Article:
"Glenlee": The Life and Times of a Clyde Built Cape Horner (BOK)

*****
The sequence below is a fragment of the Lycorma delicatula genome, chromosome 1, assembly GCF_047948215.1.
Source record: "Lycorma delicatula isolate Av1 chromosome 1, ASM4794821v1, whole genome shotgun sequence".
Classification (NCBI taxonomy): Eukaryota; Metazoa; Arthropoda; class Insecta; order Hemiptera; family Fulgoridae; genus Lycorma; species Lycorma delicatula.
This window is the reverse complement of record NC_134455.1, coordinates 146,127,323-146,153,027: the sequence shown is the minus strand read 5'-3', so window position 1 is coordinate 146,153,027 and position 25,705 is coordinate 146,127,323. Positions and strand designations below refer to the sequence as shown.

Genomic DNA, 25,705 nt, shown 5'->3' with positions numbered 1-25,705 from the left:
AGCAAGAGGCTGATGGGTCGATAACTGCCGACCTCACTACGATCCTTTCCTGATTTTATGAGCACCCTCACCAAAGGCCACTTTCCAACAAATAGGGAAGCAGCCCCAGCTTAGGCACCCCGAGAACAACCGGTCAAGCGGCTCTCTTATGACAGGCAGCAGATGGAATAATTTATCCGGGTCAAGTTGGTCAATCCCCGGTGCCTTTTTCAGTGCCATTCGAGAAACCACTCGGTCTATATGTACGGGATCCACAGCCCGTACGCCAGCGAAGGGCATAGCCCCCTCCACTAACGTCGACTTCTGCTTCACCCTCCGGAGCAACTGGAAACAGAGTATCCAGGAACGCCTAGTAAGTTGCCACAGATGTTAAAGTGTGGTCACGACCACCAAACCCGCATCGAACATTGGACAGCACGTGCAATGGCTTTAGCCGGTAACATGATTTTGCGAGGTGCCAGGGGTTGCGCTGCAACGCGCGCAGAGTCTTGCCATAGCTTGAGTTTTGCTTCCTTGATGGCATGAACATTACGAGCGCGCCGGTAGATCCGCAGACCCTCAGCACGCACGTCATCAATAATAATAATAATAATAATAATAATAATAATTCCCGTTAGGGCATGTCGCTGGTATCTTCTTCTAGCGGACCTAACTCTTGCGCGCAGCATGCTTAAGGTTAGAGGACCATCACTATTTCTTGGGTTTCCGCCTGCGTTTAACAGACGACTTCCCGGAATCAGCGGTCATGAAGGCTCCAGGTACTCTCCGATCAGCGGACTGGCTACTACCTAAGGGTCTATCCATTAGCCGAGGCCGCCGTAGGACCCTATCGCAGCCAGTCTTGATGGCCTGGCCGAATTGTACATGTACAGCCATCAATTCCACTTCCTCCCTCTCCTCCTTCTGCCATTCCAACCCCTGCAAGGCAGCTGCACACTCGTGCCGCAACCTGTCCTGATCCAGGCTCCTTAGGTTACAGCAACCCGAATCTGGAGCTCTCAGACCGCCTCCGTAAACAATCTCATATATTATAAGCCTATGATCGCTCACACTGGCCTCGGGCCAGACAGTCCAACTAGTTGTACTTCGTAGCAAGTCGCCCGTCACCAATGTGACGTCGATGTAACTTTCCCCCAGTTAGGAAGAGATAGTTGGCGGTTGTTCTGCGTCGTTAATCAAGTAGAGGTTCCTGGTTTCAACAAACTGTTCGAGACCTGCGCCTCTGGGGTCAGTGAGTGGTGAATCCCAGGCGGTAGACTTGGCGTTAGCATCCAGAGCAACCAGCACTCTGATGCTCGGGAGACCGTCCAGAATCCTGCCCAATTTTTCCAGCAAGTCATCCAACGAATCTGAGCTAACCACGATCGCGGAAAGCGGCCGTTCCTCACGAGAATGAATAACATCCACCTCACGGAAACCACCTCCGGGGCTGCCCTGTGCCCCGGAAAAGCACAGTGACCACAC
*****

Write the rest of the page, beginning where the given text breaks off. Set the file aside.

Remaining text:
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The great sailing ships of the late 19th century were among man's outstandingly beautiful creations. They continue to hold a fascination, not only because they were beautiful, but because they have come to represent an age which is now consigned to history. These majestic vessels Were superb pieces of engineering. Often over 300 feet (90 metres) long and full in the beam, they possessed immensely powerful hulls capable of withstanding all but the fiercest of the elements. The deepwater sailing ship was the bulk carrier of its day. Even by the end of the 19th century, this breed of sailer could compete with the triple expansion engined steamship on long-haul trade routes and still offer a reasonable return on investment. It was only when the cost of bunker coal fell, thereby giving steamships the advantage, that the deep-water sailer became an non-viable proposition. In the ten year period beginning in 1882, 271 barques and full-riggers were built on the Clyde during which time the yards of Russell, Stephen, Connell, Lithgow and Rodger established a world-wide reputation for the construction of large sailing ships of outstanding design, quality and durability. 71e three-masted barque Glenlee was one such vessel. This is her story...